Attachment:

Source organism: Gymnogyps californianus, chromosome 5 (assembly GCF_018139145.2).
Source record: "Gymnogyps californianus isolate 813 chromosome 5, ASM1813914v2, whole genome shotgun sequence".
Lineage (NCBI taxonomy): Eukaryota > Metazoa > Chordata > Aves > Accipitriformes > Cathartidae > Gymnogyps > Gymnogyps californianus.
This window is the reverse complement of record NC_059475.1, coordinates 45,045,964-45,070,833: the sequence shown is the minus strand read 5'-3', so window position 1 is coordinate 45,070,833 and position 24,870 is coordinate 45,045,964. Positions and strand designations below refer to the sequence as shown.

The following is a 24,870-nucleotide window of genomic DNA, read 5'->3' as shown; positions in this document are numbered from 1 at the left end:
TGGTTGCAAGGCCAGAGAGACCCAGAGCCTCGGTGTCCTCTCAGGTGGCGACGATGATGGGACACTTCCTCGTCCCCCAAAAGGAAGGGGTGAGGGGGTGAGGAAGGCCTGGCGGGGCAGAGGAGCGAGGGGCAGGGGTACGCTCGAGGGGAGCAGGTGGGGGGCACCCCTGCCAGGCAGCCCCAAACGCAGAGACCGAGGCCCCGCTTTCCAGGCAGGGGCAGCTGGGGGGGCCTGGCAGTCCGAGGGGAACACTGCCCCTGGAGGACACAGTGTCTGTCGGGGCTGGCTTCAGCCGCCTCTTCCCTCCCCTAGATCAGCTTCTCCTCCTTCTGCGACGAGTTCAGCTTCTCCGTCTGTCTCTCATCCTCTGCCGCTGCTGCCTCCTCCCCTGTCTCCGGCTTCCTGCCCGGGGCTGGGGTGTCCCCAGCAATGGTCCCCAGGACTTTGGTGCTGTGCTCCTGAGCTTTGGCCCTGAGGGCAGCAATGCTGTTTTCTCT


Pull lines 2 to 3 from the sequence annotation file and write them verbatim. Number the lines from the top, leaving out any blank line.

Source record: "Gymnogyps californianus isolate 813 chromosome 5, ASM1813914v2, whole genome shotgun sequence".
Lineage (NCBI taxonomy): Eukaryota > Metazoa > Chordata > Aves > Accipitriformes > Cathartidae > Gymnogyps > Gymnogyps californianus.